While all along Jubilee Party had denied that Cambridge Analytica had worked in the shadows during its presidential campaigns, it only took an undercover British reporter to unmask the truth - or better still, muddy the waters.
The Jubilee Party Tuesday dismissed the controversial data mining company's claims that they had secretly worked for President Uhuru Kenyatta's political vehicle in the last elections.
"These things, the whole thing with Cambridge Analytica, don't you think it is just far-fetched? It is very far-fetched," Mr Raphael Tuju told the Nation by phone.
But speaking to Reuters, party vice-chairman David Murathe said that Jubilee had paid SCL, an affiliate of consultancy Cambridge Analytica, for "branding" in the 2017 presidential election.
"They were basically branding and all that but not directly," he said, contradicting the Secretary-General.
Cambridge Analytica is on the spotlight after its officials told an undercover reporter that they use prostitutes, spies and fake news to help clients.
They have also been accused of mining online data and individual "psychometric" profiles, which the firm used to personalise political messages to communicate with both undecided voters and reach out to a candidate's supporters.
Whether they were behind what Channel 4 called "apocalyptic videos" that appeared to cast National Super Alliance candidate Raila Odinga negatively during the campaigns is not clear.
But the British media outlet says although Cambridge Analytica denied having a role on that specific online messaging, they boasted of having influenced the outcome of the elections.
While "pitching" for a pseudo-business in Sri Lanka - without knowing these were Channel 4 undercover reports - the Cambridge Analytica officials gave the example of the "Kenyatta campaign which we ran in 2013 and 2017... We have rebranded the entire party twice, written their manifesto, done two rounds of 50,000 surveys - huge amounts of research, analyses, (and) messaging."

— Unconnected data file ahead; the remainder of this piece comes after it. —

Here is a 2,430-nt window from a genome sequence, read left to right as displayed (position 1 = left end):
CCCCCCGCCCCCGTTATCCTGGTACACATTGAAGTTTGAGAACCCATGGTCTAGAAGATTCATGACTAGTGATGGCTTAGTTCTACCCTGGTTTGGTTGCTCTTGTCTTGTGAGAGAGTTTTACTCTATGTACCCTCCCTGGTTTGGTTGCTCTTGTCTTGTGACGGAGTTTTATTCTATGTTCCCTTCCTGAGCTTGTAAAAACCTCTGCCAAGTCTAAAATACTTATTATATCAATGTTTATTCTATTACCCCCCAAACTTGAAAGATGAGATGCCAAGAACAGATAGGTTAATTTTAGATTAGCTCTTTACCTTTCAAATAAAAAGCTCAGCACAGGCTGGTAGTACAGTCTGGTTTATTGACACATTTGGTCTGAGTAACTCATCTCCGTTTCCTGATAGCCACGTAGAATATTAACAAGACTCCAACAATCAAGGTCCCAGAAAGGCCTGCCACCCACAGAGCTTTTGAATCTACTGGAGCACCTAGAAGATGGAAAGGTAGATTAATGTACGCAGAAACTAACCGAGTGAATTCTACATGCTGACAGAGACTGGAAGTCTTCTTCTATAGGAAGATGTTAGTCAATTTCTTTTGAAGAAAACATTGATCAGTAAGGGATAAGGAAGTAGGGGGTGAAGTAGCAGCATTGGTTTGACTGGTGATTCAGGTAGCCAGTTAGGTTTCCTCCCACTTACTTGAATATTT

Holding a laptop, with the image of both President Uhuru Kenyatta and his deputy William Ruto addressing a rally visible, the Cambridge Analytica executive Mark Turnbull added: "Then we'd write all the speeches and we'd stage the whole thing; so just every element of his (Kenyatta) campaign."
But yesterday, the Jubilee Party secretary general posed: "Tell me, what speech needed to be made, or fixing needed, to convince our supporters in our stronghold in Bomet, or Kiambu for example; what speech?"
"The only thing I can say is that sometimes when consultants are looking for jobs (as was depicted in the investigation), they will make certain claims of who they have helped even if they were with you for only five seconds," he said.
Partly owned by the Mercer family, Cambridge Analytica has been on the spotlight ever since hedge-fund father-daughter billionaires Robert and Rebekah Mercer got entangled in the Donald Trump campaign.
As financiers, too, of the populist website Breitbert run by Steve Bannon - who was Trump's Chief Strategist - they were accused of financing a company that used controversial methods now linked to both the Brexit vote in the UK and the Trump election in the US.
At the moment, there are several investigators checking the scope of Russia's involvement in the 2016 presidential election and if any of its campaign managers had links with Moscow during the Trump campaigns.
While they are known to have worked with The National Alliance (TNA) party during the 2013 campaigns - and they said as much on their website - little is known on the kind of work they did in last year's elections.
But did Cambridge Analytica meet the Jubilee Party on or during the campaigns? Did they even reach out to them, or through their partners? Mr Tuju's answer was an emphatic "no."
Meanwhile, Foreign Affairs Principal Secretary Macharia Kamau has attacked the New York Times and the Financial Times for being "biased" against Kenya in their reporting.
Mr Kamau, until this month Kenya's Permanent Representative to the UN in New York since 2011, claims the two influential newspapers regularly depict Kenya as a dangerous place to live in.
"To my curious delight and with interesting regularity there was a constant feed of articles on Kenya. To my dismay, almost inevitably, the story was horribly negative, woefully biased and sadly misguiding if not entirely misinforming its readers," Mr Kamau writes in a letter to editors of the New YorkTimes, Financial Times and Reuters.
The letter was also copied to Nation.